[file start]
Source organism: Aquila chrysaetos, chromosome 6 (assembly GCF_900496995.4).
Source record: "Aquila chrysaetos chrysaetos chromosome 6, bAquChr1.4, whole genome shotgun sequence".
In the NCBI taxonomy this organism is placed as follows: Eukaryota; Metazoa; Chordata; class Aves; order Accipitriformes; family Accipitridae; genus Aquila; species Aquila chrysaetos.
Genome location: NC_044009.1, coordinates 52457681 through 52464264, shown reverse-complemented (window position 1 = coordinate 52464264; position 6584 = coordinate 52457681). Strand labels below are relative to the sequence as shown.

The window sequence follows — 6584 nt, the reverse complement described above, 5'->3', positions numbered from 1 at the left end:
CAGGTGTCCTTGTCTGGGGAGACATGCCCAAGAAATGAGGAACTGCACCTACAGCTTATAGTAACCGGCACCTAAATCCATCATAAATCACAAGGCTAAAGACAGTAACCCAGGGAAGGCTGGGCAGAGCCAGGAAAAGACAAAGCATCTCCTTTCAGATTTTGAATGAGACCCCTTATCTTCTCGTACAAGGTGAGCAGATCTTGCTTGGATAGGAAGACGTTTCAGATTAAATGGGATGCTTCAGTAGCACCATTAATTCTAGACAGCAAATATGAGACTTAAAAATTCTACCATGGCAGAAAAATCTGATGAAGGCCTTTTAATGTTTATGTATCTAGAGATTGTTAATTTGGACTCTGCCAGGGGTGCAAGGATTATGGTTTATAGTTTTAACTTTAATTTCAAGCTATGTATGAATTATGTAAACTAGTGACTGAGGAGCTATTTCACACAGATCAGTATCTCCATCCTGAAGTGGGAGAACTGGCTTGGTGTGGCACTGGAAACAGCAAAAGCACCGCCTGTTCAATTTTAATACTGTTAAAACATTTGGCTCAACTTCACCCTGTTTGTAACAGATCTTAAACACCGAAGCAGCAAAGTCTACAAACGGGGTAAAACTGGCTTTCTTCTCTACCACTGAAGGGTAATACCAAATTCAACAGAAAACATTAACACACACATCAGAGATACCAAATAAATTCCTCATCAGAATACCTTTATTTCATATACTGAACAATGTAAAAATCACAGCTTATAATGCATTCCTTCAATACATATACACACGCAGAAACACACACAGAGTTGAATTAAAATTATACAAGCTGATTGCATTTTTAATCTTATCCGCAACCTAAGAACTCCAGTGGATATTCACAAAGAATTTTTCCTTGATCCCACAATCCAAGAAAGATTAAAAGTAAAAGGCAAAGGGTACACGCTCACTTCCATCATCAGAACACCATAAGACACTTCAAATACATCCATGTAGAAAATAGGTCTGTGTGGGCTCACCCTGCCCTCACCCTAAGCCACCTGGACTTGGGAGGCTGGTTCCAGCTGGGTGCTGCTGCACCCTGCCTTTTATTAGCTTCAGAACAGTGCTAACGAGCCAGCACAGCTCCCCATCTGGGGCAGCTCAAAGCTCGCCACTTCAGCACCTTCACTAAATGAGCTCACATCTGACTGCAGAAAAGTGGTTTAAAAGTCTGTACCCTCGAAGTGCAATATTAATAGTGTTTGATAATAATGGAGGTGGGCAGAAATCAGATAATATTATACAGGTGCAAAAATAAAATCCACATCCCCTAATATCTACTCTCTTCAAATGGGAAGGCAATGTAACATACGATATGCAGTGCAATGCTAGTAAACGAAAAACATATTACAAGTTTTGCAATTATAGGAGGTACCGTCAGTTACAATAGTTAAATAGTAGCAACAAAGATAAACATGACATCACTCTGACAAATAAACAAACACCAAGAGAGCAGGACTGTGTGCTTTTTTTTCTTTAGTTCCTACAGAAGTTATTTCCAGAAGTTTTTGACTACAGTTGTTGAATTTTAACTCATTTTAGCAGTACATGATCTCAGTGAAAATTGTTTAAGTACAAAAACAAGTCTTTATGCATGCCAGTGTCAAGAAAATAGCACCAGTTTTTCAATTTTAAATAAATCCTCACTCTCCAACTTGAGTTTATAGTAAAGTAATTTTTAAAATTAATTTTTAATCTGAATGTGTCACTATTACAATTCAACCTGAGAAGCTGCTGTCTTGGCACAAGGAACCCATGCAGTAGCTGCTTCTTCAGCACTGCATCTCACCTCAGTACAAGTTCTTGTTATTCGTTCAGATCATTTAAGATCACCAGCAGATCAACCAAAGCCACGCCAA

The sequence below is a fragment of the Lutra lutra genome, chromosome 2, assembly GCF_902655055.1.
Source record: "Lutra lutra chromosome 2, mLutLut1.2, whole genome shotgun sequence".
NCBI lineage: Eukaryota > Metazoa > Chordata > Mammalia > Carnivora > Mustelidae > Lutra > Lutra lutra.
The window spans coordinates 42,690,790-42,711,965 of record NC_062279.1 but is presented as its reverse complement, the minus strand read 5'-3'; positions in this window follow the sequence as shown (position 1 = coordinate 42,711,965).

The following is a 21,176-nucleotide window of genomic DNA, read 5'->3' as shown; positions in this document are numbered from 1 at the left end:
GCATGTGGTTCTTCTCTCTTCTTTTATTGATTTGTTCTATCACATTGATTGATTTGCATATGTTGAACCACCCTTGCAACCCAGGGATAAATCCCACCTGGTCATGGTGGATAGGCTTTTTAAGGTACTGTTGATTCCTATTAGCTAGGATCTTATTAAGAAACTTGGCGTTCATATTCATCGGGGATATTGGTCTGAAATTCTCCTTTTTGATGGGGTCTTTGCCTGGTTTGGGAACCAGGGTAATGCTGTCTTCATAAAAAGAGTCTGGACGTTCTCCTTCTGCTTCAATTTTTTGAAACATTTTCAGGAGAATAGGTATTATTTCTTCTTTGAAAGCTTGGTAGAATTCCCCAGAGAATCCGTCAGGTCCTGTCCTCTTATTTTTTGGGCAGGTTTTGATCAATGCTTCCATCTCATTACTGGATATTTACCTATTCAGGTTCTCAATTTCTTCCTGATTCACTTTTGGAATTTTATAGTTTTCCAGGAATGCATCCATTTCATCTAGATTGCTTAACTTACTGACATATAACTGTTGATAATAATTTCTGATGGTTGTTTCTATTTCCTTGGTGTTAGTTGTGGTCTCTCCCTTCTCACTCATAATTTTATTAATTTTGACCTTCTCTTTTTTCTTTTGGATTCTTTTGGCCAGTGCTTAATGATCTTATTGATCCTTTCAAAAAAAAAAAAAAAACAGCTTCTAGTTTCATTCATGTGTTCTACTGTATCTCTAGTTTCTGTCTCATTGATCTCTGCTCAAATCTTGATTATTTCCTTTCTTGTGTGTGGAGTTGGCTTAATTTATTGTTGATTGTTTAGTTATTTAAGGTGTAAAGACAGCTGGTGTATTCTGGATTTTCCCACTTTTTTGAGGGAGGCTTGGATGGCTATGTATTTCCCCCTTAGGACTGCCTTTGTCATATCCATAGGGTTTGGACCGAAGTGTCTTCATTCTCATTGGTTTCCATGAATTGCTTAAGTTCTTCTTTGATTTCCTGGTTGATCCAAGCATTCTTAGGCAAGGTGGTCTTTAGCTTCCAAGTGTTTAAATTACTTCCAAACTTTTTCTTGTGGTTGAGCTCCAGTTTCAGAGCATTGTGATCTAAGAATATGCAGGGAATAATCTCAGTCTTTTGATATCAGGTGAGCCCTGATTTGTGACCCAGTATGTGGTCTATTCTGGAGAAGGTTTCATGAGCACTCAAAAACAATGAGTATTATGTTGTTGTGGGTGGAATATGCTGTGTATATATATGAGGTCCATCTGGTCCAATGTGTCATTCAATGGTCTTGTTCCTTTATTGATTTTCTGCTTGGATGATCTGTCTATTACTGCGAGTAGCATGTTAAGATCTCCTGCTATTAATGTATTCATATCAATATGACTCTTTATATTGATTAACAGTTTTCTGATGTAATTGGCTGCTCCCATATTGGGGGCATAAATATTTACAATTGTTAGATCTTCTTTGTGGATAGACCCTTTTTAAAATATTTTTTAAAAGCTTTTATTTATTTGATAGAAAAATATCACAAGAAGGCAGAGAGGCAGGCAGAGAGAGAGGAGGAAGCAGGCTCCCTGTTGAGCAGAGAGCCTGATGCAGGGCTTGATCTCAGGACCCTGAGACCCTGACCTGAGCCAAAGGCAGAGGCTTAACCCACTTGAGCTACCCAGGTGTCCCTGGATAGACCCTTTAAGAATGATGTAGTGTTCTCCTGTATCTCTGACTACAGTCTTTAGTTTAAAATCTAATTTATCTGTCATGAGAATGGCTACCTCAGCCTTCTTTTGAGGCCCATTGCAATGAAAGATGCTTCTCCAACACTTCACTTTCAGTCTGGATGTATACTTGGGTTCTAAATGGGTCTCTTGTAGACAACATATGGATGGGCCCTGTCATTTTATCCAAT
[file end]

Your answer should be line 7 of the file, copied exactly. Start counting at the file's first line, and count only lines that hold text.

The sequence below is a fragment of the Lutra lutra genome, chromosome 2, assembly GCF_902655055.1.